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Does anyone know of a way (perhaps using iptables) to put time limits on websites?

More precisely, my boss would like to allow workers access to specific whitelisted websites and would like to assign each whitelisted website a cumulative number of connection minutes per day. For example, the workers are free to access website A anytime they wish, they just have a cumulative total of X minutes to do so; after the allotted X minutes is used up, access to that particular website should be blocked. Similar for all other whitelisted websites. As long as a user is connected to a website (say has the website open on a browser tab), that time is counted against the X minutes for that website, so the user must close the website to avoid having those minutes counted, if they want to preserve minutes to re-access the website later. There are some whitelisted websites required to do our job and their X minutes per day allowed is the full day. A few websites are for personal use (email websites for example) and those websites (which are much easier to navigate with a keyboard/mouse/large screen than on a phone) have a limited X minutes.

If there is a way to do this at the iptables level, that would be great. If this can't be done at the iptables level, is there some way to do it? We use Ubuntu 16.04 LTS. (No brower plug-ins, which are easily modified. Squid cannot set timelimits.)

  • Is everyone using a work computer? Do they use the same computer all day? – Academiphile Oct 26 '17 at 22:41
  • @Academiphile Yes, everyone uses their assigned work computer, and they never change computers; they stay on their assigned computer all day. – Julie Oct 27 '17 at 0:34
  • If the users had to interact with the computer to "open" the sites for a given amount of time, would that be acceptable? – Academiphile Oct 29 '17 at 19:34
  • @Academiphile Definitely acceptable. Interacting with the computer is a very small price to pay to check personal websites like email on their work computer, so they don't have to open any phone or personal device. By the way, the workers use the same browser, firefox (on their assigned computer and they don't switch computers), so they can use any common browser features to make whatever interaction easier. – Julie Oct 30 '17 at 1:00
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It is very hard to define the time spent on a site: if the site (particular page on a site) has no dynamic updates of any kind, i.e. completely static page, then you could load that page in the morning and close the tab at the end of working day, so no signs that the site is shown on user's screen could be detected on some dedicated firewall or router.

Thus the only feasible solution is a customized browser that performs time accounting for each user. There are a number of lightweight webkit-based browsers that could be modified according to your needs.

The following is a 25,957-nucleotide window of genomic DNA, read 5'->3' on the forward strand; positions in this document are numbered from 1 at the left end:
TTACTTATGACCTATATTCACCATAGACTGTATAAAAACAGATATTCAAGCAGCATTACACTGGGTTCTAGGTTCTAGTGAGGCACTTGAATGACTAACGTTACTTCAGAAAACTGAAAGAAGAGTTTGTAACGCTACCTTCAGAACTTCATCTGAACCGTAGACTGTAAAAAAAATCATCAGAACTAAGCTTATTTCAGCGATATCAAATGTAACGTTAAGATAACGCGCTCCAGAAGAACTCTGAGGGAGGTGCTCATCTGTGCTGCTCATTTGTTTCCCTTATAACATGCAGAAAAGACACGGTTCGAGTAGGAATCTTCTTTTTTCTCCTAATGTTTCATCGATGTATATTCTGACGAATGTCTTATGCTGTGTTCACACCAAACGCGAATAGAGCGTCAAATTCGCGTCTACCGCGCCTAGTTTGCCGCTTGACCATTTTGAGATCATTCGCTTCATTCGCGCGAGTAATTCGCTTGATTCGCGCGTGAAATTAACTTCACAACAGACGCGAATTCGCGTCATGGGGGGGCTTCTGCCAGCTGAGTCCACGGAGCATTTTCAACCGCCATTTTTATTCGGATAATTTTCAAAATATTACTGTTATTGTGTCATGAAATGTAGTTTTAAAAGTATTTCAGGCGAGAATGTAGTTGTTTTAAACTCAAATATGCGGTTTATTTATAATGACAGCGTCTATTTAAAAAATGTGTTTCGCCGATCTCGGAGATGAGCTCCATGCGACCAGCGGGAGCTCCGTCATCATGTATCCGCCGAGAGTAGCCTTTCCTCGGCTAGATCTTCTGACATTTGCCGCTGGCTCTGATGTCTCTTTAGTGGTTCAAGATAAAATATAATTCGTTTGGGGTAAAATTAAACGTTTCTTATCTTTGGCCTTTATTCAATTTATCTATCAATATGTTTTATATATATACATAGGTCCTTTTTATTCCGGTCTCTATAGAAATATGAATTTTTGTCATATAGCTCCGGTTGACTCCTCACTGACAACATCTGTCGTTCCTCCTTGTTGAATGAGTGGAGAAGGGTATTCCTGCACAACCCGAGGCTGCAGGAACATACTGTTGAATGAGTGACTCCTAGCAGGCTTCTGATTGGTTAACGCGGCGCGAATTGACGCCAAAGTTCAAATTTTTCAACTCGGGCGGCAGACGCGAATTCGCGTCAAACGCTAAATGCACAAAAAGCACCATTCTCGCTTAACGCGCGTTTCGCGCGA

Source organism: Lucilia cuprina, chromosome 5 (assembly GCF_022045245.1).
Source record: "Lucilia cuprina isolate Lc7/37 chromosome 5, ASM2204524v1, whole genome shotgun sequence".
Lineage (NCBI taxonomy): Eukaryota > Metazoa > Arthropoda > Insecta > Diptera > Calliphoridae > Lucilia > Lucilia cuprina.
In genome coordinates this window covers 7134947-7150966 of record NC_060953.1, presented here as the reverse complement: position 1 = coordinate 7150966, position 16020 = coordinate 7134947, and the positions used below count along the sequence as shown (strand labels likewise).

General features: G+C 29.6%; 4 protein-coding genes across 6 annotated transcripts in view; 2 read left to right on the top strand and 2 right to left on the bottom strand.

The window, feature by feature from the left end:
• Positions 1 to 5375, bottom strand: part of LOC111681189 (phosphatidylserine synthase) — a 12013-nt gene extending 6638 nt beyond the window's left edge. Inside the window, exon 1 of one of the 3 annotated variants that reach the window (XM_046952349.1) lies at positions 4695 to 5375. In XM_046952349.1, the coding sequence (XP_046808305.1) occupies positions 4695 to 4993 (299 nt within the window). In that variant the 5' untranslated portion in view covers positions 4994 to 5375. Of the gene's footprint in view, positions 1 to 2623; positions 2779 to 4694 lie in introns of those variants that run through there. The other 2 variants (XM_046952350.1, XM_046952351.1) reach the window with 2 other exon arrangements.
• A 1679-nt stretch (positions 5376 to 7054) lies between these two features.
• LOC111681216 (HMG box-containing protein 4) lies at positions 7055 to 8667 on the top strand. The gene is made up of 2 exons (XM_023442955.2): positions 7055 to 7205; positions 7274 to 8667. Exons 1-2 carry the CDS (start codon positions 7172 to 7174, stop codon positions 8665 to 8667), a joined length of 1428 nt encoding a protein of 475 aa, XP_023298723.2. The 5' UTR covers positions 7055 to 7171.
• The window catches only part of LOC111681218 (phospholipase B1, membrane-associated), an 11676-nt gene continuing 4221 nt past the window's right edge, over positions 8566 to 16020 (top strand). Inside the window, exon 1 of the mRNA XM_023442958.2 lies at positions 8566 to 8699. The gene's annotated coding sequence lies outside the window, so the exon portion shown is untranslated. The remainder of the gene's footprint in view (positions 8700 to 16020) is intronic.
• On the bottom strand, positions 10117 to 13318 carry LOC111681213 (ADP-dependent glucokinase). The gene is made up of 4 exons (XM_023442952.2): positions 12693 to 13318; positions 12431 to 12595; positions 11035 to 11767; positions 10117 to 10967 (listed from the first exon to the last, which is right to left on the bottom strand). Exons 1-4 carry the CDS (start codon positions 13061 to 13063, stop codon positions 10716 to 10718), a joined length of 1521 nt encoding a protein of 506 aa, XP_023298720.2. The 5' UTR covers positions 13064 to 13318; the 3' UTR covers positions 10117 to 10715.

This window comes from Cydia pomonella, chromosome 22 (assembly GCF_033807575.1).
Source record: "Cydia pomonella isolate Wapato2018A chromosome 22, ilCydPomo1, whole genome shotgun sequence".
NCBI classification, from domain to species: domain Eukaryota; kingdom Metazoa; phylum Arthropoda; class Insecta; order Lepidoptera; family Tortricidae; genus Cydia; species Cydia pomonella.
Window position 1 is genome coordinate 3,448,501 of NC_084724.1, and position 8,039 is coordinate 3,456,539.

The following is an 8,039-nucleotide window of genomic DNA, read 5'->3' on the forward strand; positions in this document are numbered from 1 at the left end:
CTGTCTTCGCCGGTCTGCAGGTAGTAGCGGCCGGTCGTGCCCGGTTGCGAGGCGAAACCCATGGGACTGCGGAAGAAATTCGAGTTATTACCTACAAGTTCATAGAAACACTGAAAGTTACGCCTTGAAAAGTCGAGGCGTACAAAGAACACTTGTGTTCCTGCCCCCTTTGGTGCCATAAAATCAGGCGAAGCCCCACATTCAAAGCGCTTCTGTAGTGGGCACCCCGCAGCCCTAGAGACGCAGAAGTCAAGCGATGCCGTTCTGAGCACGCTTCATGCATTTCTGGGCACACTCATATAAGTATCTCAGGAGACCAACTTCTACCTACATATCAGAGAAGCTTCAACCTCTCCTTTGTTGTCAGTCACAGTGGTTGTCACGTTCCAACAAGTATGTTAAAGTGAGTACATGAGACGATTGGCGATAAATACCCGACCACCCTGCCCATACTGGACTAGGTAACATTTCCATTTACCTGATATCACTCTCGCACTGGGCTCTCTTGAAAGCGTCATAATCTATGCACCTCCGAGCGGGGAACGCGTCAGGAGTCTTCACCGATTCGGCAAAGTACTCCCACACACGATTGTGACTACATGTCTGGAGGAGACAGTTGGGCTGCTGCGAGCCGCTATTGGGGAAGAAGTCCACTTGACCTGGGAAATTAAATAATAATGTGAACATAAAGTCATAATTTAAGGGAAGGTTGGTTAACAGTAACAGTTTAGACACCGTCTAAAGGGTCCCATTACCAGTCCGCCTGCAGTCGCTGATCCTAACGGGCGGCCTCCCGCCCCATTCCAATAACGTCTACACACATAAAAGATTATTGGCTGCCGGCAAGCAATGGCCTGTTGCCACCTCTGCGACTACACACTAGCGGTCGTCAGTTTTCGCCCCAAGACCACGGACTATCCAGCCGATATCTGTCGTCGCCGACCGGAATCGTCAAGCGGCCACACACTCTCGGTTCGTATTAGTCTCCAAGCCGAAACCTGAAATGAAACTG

The equipment your co-workers are using is a property of your company, so it is a company's absolute right to set up any policies on equipment use as well as sanctions for violations.

If a worker is not capable to follow the established policies and would try to breach them anyway then does (s)he deserves the position?

  • Thanks, is there a specific webkit-based browser you have in mind that can do what's required (such that a user cannot change settings)? I agree about workers deserving positions, but unfortunately we live in a world now where many feel entitled to break rules. Also, I was told it's very hard to find any good replacement people so firing someone would hurt more than help. The idea is to make it not possible to break the rules, so to avoid firing someone. – Julie Oct 27 '17 at 12:01
  • @Julie, if I were to implement your requirement I would take Midori (midori-browser.org) as a base just because I already looked into its source code before. Also you might want to properly administer the workstations to disallow users do whatever they want apart from their direct responsibilities – Serge Oct 27 '17 at 12:17
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I thought about this for a while, and I think a method similar to this would work:

Have a cron job create a file in the root home directory (usually /root). Do this once a day. The file should contain an integer value for the number of minutes that the users are allowed to access "blocked" sites per day.

Add a line to your /etc/hosts file redirecting all disallowed websites to localhost; This has the effect of "blocking" those websites.

Write a small program that takes one parameter that represents minutes. The program will subtract the number of minutes requested from the file in the root home directory. The program will edit the /etc/hosts file to remove those "blocked" sites, and reset the network interface. It will then sleep for the chosen number of minutes, edit the /etc/hosts file again to block the websites, and reset the network interface. This will be allowed until the file in the root directory stores a zero. Then it will only be reset the next day.

  • Thanks, however, this seems like alot of nontrivial programming that would take a while to implement. – Julie Oct 31 '17 at 4:34
  • Which element do you need help with? I can try to direct you a bit more... – Academiphile Nov 2 '17 at 3:05

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